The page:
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Traditional Owners are continuing to keep the pressure on the federal Resources Minister Martin Ferguson's plan for a national radioactive waste dump on Aboriginal land.
They aim to prevent the proposed dump at Muckaty (north of Tennant Creek in the Northern Territory) from going ahead by halting the plan in the federal court with legal action.
The case continues with a detailed trial expected in the first half of 2013.
This week Traditional Owners, including Penny Phillips, made the long trip from Central Australia to Melbourne to attend a hearing and meet with supporters from environment and development groups and trade unions.
The TOs are deeply concerned about the negative environmental impacts of the proposed dump plan and remain frustrated that their views continue to be ignored by government decision makers. "The whole lot of us are against it," said Penny Phillips to the media gathered outside the Melbourne Supreme Court.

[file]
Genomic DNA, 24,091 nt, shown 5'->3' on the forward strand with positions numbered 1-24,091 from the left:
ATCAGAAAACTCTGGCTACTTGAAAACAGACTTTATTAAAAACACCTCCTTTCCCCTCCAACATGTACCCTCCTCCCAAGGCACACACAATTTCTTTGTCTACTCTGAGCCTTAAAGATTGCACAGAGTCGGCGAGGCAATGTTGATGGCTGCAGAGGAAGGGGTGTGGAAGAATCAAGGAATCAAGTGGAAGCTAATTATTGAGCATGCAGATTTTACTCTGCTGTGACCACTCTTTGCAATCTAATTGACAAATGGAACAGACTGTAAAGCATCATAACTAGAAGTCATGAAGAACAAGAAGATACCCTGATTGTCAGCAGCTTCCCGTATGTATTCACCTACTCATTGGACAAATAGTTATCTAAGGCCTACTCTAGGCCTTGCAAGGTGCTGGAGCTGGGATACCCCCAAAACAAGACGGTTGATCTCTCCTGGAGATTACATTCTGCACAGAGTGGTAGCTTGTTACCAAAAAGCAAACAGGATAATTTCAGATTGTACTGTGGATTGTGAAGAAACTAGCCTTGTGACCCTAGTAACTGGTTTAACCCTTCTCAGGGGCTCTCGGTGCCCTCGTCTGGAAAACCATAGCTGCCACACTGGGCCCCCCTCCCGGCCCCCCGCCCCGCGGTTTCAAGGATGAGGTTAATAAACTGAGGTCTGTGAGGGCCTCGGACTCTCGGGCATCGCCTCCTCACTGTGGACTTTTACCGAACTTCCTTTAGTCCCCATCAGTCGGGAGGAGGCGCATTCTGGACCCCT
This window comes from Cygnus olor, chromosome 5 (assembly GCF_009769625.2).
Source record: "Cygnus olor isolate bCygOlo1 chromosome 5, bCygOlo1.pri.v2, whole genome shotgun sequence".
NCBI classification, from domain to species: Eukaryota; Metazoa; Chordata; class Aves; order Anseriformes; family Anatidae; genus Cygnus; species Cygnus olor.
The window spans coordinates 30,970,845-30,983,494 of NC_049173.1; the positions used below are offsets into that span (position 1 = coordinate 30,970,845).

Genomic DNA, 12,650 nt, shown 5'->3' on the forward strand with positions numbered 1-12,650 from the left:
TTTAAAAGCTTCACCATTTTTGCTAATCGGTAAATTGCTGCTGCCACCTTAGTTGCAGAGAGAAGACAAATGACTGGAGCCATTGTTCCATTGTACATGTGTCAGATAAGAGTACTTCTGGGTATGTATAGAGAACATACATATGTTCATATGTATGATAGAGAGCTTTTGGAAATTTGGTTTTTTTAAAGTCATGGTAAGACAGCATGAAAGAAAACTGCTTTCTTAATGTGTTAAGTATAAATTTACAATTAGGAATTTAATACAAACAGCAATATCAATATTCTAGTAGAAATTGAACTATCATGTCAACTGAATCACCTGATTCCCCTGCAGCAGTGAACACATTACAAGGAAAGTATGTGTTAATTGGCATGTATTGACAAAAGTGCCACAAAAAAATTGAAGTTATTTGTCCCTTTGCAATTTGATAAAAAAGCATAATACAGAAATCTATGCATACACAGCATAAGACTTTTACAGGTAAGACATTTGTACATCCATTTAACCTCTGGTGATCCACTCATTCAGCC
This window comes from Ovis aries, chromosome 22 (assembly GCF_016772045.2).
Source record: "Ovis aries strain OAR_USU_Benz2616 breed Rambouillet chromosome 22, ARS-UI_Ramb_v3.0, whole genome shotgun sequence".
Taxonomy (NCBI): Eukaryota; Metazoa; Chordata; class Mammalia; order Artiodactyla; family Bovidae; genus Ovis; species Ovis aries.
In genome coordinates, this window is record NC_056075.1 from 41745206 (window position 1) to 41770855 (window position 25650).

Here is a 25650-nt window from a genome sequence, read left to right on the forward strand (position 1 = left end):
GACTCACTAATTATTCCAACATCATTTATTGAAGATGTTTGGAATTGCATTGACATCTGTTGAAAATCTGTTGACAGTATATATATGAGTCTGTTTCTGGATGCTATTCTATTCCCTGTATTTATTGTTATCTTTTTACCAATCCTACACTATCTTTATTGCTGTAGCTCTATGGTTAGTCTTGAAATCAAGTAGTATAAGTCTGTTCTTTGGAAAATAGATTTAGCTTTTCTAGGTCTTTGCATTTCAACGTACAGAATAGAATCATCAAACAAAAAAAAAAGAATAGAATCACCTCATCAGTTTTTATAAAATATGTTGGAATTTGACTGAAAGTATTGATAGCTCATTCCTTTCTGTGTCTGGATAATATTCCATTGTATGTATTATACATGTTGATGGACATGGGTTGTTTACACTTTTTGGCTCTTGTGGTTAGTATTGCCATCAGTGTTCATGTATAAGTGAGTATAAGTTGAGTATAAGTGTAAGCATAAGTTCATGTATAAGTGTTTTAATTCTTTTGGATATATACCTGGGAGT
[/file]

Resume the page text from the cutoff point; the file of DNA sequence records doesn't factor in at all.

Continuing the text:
An independent public inquiry is needed to help rebuild community confidence and to advance the responsible management of Australia's long lived radioactive waste
Australia's peak trade union body has also toughened its stand against the dump. A recent ACTU Congress resolution stands in solidarity with Traditional Owners and communities resisting federal government plans for a radioactive waste dump. The resolution also supports trade unions refusing to cooperate with implementation of the policy.
Recent train derailments in the Muckaty region have reignited concerns over the proposed transport of large volumes of radioactive waste through the region.
An independent and comprehensive public inquiry is needed to help rebuild community confidence – and procedural and scientific rigour – and to advance the responsible management of Australia's long lived radioactive waste.
ACF is continuing to actively support Muckaty TOs opposed to the dump plan and calls the federal government to move away from its search for a vulnerable postcode and instead adopt a proper assessment process. Australian Conservation Foundation Nuclear free campaigner Dave Sweeney says that the location was chosen because it is far from voters and cameras.